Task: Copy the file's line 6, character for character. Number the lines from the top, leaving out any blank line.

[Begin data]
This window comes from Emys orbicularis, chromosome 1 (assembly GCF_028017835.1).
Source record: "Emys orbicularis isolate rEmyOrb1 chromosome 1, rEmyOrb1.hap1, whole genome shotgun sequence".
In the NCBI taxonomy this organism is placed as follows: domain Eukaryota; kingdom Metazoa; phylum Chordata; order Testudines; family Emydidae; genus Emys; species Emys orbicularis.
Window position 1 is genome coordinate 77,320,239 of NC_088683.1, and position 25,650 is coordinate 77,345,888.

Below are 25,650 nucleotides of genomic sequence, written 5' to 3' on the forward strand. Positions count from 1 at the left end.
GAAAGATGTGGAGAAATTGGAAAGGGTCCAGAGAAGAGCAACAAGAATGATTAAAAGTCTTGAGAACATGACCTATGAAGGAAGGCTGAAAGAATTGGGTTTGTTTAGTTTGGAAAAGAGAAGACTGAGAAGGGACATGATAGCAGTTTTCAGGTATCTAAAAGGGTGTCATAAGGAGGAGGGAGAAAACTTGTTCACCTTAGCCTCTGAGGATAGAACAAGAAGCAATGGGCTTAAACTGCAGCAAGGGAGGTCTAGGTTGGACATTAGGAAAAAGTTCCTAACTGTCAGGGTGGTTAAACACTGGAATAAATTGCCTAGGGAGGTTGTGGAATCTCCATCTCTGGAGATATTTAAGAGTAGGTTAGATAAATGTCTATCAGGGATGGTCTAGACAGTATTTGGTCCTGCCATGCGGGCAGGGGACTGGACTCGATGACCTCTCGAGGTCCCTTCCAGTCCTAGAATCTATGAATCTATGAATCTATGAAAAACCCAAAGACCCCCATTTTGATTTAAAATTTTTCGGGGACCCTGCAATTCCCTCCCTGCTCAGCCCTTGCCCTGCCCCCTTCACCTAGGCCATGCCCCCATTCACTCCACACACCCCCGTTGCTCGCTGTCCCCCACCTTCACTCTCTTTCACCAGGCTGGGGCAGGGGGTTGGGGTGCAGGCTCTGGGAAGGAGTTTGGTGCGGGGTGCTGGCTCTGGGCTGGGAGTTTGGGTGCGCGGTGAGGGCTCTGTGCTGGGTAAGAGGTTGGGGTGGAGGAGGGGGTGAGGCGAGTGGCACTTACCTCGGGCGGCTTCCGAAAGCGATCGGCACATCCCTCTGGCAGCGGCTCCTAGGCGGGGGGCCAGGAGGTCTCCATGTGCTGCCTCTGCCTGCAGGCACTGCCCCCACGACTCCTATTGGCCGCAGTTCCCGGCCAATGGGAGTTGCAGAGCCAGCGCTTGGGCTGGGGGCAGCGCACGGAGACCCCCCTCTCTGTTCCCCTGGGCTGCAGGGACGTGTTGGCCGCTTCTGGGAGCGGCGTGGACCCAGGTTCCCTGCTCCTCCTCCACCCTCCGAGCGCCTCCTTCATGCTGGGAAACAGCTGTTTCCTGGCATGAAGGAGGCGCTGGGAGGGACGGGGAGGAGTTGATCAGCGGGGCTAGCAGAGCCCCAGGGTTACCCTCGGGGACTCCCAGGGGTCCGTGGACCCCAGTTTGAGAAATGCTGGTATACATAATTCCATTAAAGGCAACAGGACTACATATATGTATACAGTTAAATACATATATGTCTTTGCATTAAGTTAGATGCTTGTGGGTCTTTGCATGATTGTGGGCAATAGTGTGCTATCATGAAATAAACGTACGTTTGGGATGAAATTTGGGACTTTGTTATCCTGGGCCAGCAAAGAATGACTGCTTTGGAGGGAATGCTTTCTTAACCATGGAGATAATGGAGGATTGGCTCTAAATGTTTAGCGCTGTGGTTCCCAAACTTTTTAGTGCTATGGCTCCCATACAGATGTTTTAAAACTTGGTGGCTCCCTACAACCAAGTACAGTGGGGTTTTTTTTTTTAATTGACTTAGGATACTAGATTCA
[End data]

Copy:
GAAAGATGTGGAGAAATTGGAAAGGGTCCAGAGAAGAGCAACAAGAATGATTAAAAGTCTTGAGAACATGACCTATGAAGGAAGGCTGAAAGAATTGGGTTTGTTTAGTTTGGAAAAGAGAAGACTGAGAAGGGACATGATAGCAGTTTTCAGGTATCTAAAAGGGTGTCATAAGGAGGAGGGAGAAAACTTGTTCACCTTAGCCTCTGAGGATAGAACAAGAAGCAATGGGCTTAAACTGCAGCAAGGGAGGTCTAGGTTGGACATTAGGAAAAAGTTCCTAACTGTCAGGGTGGTTAAACACTGGAATAAATTGCCTAGGGAGGTTGTGGAATCTCCATCTCTGGAGATATTTAAGAGTAGGTTAGATAAATGTCTATCAGGGATGGTCTAGACAGTATTTGGTCCTGCCATGCGGGCAGGGGACTGGACTCGATGACCTCTCGAGGTCCCTTCCAGTCCTAGAATCTATGAATCTATGAATCTATGAAAAACCCAAAGACCCCCATTTTGATTTAAAATTTTTCGGGGACCCTGCAATTCCCTCCCTGCTCAGCCCTTGCCCTGCCCCCTTCACCTAGGCCATGCCCCCATTCACTCCACACACCCCCGTTGCTCGCTGTCCCCCACCTTCACTCTCTTTCACCAGGCTGGGGCAGGGGGTTGGGGTGCAGGCTCTGGGAAGGAGTTTGGTGCGGGGTGCTGGCTCTGGGCTGGGAGTTTGGGTGCGCGGTGAGGGCTCTGTGCTGGGTAAGAGGTTGGGGTGGAGGAGGGGGTGAGGCGAGTGGCACTTACCTCGGGCGGCTTCCGAAAGCGATCGGCACATCCCTCTGGCAGCGGCTCCTAGGCGGGGGGCCAGGAGGTCTCCATGTGCTGCCTCTGCCTGCAGGCACTGCCCCCACGACTCCTATTGGCCGCAGTTCCCGGCCAATGGGAGTTGCAGAGCCAGCGCTTGGGCTGGGGGCAGCGCACGGAGACCCCCCTCTCTGTTCCCCTGGGCTGCAGGGACGTGTTGGCCGCTTCTGGGAGCGGCGTGGACCCAGGTTCCCTGCTCCTCCTCCACCCTCCGAGCGCCTCCTTCATGCTGGGAAACAGCTGTTTCCTGGCATGAAGGAGGCGCTGGGAGGGACGGGGAGGAGTTGATCAGCGGGGCTAGCAGAGCCCCAGGGTTACCCTCGGGGACTCCCAGGGGTCCGTGGACCCCAGTTTGAGAAATGCTGGTATACATAATTCCATTAAAGGCAACAGGACTACATATATGTATACAGTTAAATACATATATGTCTTTGCATTAAGTTAGATGCTTGTGGGTCTTTGCATGATTGTGGGCAATAGTGTGCTATCATGAAATAAACGTACGTTTGGGATGAAATTTGGGACTTTGTTATCCTGGGCCAGCAAAGAATGACTGCTTTGGAGGGAATGCTTTCTTAACCATGGAGATAATGGAGGATTGGCTCTAAATGTTTAGCGCTGTGGTTCCCAAACTTTTTAGTGCTATGGCTCCCATACAGATGTTTTAAAACTTGGTGGCTCCCTACAACCAAGTACAGTGGGGTTTTTTTTTTTAATTGACTTAGGATACTAGATTCA